In chemistry we did an analysis of a mixture of Na2CO3 and NaOH using double indicators and a standard HCl solution. Can you explain this to me?

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This type of reaction is called a titration reaction and can be used to determine the concentrations of the components of a solution. In your reaction, your unknown solution was a mixture of Na2CO3 and NaOH. You titrated with HCl. Phenolphthalein and methyl orange were your indicators.

When you added the HCl (in the burette that you used) to your flask containing your mixture, the acid reacted with the bases in solution. It reacted with the strongest base first (-OH from NaOH). This was not detected by either of your indicators.  

NaOH + HCl --> NaCl + H2O

The next reaction was between the HCl and the Na2CO3:

Na2CO3 + HCl --> NaHCO3 + NaCl

This reaction involved half neutralization of Na2CO3 and you observed it as the pink color disappeared from the solution in the flask. It occurred as the pH reached 8.3. We will call the volume of HCl added to reach this point V1.

You probably then added a few drops of methyl orange to your flask and continued titrating HCl. The next reaction (around a pH of 4) was:

NaHCO3 + HCl --> NaCl + H20 + CO2

Notice that the remaining carbonate was neutralized by the completion of this step. The color of your solution turned red as this reaction came to completion. We will call the total volume of HCl added to reach this point V2.

So we have 2 volumes at this point, V1 and V2. V1 was the volume of HCl added to neutralize all of the NaOH and half of the carbonate (CO3). V2 was the volume of HCl added to neutralize all of the NaOH and all of the carbonate.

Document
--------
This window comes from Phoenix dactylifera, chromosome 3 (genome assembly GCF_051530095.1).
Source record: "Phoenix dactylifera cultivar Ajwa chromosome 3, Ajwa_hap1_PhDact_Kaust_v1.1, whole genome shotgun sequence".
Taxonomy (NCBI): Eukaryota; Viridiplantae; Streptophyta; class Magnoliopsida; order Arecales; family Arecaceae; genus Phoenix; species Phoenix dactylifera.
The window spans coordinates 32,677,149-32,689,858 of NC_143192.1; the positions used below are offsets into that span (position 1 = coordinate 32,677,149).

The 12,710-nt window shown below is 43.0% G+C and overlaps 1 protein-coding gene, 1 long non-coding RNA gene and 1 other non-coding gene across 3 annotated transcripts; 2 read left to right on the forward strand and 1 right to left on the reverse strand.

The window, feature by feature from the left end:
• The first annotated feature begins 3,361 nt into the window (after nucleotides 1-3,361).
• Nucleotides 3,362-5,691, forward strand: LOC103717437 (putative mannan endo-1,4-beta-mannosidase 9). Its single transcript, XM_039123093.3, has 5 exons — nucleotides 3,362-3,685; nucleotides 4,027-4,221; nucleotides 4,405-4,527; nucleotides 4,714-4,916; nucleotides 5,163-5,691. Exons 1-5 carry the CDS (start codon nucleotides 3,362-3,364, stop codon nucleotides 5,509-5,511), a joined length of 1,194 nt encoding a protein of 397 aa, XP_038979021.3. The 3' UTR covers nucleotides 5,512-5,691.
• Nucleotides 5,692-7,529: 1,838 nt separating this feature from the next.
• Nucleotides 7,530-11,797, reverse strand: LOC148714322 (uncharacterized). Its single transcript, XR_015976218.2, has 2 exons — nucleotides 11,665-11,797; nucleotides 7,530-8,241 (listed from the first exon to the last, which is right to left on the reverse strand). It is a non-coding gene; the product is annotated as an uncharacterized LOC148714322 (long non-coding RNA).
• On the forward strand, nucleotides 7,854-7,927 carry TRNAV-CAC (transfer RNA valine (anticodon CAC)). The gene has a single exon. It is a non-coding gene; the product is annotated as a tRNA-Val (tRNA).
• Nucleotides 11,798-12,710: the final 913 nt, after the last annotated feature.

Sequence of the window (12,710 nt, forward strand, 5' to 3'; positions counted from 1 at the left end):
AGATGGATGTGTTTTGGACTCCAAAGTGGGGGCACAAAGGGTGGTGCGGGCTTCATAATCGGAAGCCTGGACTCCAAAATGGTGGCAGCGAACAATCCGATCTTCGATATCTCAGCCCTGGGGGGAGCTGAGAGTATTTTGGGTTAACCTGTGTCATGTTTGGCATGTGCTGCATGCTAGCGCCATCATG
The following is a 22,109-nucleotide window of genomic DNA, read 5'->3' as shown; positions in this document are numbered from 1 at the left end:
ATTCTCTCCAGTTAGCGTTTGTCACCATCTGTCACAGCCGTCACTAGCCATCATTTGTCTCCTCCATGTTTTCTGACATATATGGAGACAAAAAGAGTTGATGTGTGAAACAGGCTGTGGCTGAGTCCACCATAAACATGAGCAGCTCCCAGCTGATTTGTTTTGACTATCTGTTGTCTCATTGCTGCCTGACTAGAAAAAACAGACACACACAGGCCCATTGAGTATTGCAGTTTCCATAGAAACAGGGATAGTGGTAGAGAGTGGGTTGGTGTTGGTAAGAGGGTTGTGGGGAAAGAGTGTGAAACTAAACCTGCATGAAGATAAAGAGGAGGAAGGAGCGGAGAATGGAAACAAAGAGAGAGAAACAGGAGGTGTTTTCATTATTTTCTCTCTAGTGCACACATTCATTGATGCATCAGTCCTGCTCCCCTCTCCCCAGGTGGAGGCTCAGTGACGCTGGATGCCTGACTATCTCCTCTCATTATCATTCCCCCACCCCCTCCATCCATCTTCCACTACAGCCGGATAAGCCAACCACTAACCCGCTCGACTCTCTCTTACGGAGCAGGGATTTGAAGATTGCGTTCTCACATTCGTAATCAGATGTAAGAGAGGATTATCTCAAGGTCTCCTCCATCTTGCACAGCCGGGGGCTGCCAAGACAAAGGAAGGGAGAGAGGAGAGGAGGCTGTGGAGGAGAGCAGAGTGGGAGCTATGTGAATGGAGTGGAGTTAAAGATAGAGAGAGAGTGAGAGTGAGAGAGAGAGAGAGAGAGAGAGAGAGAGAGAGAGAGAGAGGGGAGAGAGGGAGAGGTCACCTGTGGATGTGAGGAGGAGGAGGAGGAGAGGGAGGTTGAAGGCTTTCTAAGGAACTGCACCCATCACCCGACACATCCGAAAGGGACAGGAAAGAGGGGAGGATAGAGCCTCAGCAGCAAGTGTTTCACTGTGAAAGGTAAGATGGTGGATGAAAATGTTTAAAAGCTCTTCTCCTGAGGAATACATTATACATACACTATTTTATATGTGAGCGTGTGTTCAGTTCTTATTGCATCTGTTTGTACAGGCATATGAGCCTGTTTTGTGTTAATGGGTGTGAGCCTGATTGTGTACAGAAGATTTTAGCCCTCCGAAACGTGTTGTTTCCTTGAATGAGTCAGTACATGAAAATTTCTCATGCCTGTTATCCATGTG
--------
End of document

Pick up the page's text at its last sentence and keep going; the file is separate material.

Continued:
To calculate how much of the HCl was just used only to neutralize only half of the carbonate, you subtract V1 from V2 (V2-V1). This is doubled...2(V2-V1) to get the volume of HCl to neutralize all of the carbonate in the solution.

The equation NaVa=NbVb can be used to find the concentrations of our mixture components (Na2CO3 and NaOH). N is the normality of the component.

To find the concentration of Na2CO3:

-assume that 25 mL of Na2CO3/NaOH was initially added to the flask. This may be different for the experiment that you performed.

-assume that the normality of your HCl was 0.99. This may be different for the experiment that you performed.

-assume that the volume of HCl added to make the pink color disappear was 19.5 mL. This may be different for the experiment that you performed.

-assume that the volume of HCl to make the red color appear after adding methyl orange was 25 mL. This may be different for the experiment that you performed.

.99*(2(V2-V1))=NNa2CO3*25mL

.99*2(5.5mL)=NNa2CO3*25mL

.99*11=NNa2CO3*25mL

10.89=NNa2CO3*25mL

NNa2CO3=0.4356

Because a 1M solution of Na2CO3 = 2N (remember the 2 steps needed to neutralize it), 1N Na2CO3=53g/L (1mol=106g).

So, if the assumptions were correct, 0.4356*53 g/L or a 23.09g/L solution of Na2CO3 was added initially to the flask.

Keep the same assumptions to determine the concentration of the NaOH also in the flask.  

To calculate the volume of HCl needed to neutralize the NaOH only you would have to subtract the volume needed to neutralize all carbonate (see above) from V2 (again, see above). This volume is equal to:  V2-(2(V2-V1)) or V2-2V2+2V1. In this case (given the assumptions made above), the volume would be equal to 14mL.

Again, NaVa=NbVb.

0.99*14mL=NNaOH*25mL

13.86mL=NNaOH*25mL

NNaOH=0.5544

1 M NaOH = 1 N NaOH (dissociates in 1 step) and 1mol NaOH=40g

0.5544*40g/L = 22.18 g/L NaOH added to the flask.

The link below is to an image showing the titration curve. Remember that you cannot clearly see the point on the curve where NaOH is neutralized, but it comes before the point (at a higher pH) where phenolphthalein is indicated on the graph.

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